WILD About Bats!
March 13, 2019
3:00-4:00 p.m. Eastern time
If you missed the webinar, you can view it here
WHO: Formal and non-formal educators grades Pre-K -12.
Join us for this webinar on bats! Bat expert, Maria Brown, an educator who also consults with Wildlife Acoustics, will take us on a journey into the world of bats. You will learn about:
- Misconceptions of bats
- Ecosystem services provided by bats
- Impact of climate change on bats
- How to engage your students in an evening bat walk
- Using bat detectors in an educational setting
Additionally, you will hear from Project WILD Coordinators Jen Dennison (Ohio) and Lori Adams (Idaho) and learn about Project WILD resources on bats, pollinators, and nocturnal animals.
If you want to order the Echo Meter Touch before the webinar, you can find it here.
Maria Brown, MS, PWS, GISP
Sayville High School – Science Research Teacher
Stony Brook University – Lecturer
Maria Brown received a Masters of Science from Long Island University in Environmental Science. She received a BS in Geology and a BA in Biology from CUNY, Queens College. She worked as an Environmental Scientist and Certified Professional Wetland Scientist for 10 years in local engineering and consulting firms before becoming a science teacher at Sayville High School in 1999. She is certified in general science, biology and Earth science (7-12), and taught Advanced Placement Environmental Science for 7 years. She has been the full time Science Research teacher at Sayville since 2007 and is a New York State Master Teacher. Maria is also is a Certified Geospatial Analyst and has been teaching courses in Geographic Information Systems (GIS) at Stony Brook University since 2011. She received the Long Island Secondary Educator of the Year Award in 2014 and the Stony Brook University Chancellor’s Award for Adjunct Teaching this past January. Maria began studying bats in Costa Rica in 2007 with her high school students and has continued to study bat biodiversity and distribution in the Peruvian Amazon, South Africa, Madagascar, Baja Mexico, and the continental USA. Her research interests include spatial ecology with her most recent work focused on neotropical bats in the Tamshiyacu-Tahuayo Reserve, Peru, bat activity reduction in response to pesticide spraying on Long Island, as well as spatial data resolution for the Global Bat Taxonomy Working Group. She has conducted 32 educational presentations, workshops, and outreach events on bats and the use of Wildlife Acoustic’s Echo Meter Touch technology K-12 and beyond!
Jen Dennison is the Wildlife Education Coordinator and the Acting Information and Education Administrator for the ODNR-Division of Wildlife (DOW). Jen has been with the DOW for over 21 years, and in her current position for 18 years. She has a BS in Environmental Education, Communications and Interpretation with a Specialization in Wildlife Management from The Ohio State University. She is the state Project WILD Coordinator, ODNR Advisor to the Environmental Education Council of Ohio’s Executive Board, the ODNR Representative to the Ohio EPA’s OEEF Board, and a Network Regional Leader for Science for Ohio Department of Education. She has worked in the EE field for over 24 years in various education and leadership positions.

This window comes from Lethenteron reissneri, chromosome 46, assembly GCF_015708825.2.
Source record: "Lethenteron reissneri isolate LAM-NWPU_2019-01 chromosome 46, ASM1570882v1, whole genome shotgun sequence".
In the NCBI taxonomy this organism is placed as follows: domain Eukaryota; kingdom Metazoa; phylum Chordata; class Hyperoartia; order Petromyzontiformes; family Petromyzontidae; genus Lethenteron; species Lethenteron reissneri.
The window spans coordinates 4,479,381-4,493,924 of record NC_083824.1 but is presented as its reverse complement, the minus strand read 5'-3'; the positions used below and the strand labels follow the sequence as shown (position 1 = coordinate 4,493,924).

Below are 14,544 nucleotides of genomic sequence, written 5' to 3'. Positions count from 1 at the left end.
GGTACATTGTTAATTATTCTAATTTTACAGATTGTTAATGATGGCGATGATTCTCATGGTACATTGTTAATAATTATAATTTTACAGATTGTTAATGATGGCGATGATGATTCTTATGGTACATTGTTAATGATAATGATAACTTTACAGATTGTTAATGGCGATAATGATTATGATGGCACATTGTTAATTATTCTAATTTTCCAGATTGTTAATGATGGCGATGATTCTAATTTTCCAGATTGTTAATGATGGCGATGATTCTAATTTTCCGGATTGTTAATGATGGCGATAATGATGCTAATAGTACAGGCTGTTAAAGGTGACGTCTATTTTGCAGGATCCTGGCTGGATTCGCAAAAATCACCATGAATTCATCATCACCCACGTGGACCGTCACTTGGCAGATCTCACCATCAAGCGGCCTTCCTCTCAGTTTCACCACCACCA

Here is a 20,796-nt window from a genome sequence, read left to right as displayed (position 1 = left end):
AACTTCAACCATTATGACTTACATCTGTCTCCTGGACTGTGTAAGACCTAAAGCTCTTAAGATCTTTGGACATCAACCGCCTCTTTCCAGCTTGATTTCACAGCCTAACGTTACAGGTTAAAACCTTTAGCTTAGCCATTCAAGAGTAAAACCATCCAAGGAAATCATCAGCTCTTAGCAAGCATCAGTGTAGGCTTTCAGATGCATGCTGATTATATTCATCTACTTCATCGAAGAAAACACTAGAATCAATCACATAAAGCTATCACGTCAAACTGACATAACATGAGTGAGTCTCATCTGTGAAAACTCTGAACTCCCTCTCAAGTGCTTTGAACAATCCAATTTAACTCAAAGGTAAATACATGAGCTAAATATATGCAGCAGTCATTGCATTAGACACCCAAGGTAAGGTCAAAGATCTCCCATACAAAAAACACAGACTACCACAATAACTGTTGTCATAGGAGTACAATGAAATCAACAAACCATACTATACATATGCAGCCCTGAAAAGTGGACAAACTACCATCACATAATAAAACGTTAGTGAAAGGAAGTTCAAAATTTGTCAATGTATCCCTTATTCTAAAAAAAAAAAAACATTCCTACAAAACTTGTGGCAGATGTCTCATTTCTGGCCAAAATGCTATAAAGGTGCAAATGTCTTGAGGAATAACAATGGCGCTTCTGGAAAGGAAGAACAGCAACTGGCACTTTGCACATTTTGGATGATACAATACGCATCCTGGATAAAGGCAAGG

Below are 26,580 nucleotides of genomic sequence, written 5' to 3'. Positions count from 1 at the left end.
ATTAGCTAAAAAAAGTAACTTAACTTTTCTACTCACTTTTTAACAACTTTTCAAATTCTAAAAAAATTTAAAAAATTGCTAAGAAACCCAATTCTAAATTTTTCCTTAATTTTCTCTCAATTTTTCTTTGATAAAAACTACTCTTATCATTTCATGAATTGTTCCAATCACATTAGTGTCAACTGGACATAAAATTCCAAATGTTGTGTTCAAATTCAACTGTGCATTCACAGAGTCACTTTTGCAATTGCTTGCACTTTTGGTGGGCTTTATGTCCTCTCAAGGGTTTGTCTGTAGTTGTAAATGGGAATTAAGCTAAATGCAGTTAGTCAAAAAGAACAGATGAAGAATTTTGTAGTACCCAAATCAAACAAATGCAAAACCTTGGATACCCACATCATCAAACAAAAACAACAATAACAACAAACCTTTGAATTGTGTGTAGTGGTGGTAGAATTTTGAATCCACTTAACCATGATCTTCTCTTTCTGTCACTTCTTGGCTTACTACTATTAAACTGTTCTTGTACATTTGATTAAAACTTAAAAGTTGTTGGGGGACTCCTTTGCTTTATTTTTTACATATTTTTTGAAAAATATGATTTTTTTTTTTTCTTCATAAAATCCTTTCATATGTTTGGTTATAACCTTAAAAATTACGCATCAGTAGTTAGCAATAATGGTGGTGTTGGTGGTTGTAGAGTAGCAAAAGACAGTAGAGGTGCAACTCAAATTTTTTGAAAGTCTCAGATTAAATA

Mammal Guides for Ohio
Ohio Biological Survey Bat Book
Lori Adams, Idaho Project WILD Coordinator & Aquatic Education Coordinator, has been in the teaching field for nearly 30 years. Twelve of those years in a traditional classroom setting and 17 in her current position at the Idaho Department of Fish and Game.
For all the resources Lori shared during her presenation, click here.
Wondering which Project WILD activities can aid in teaching and learning about bats?
Here’s a list of elementary level activities from Project WILD K-12 Curriculum & Activity Guide, with suggestions for modifying each activity to focus on bats:
- Bat Blitz—In this activity, students simulate bats feeding on insects and perform calculations to learn about one of the roles bats play in an ecosystem (no modifications necessary).
- Adaptation Artistry—This classic Project WILD activity focuses on adaptations of birds. With modification to focus on bat adaptations (such as ability of flight, membranes as part of wing structure, use of sonar, nocturnal feeding, and hibernation) students design and create imaginary bats and then write reports including descriptions of their invented bat species' unique adaptations.
- Bird Song Survey—With use of a bat detector app, conduct a “Bat Call Survey.”
- Fabled Fauna—Hone in on bats to explain how different representations of bats can influence people’s feelings about bats.
- First Impressions—Learners respond to images of bats and other animals and consider why people feel the way they do about those animals.
- Interview a Spider—Research and interview native bat species in a mock web talk show.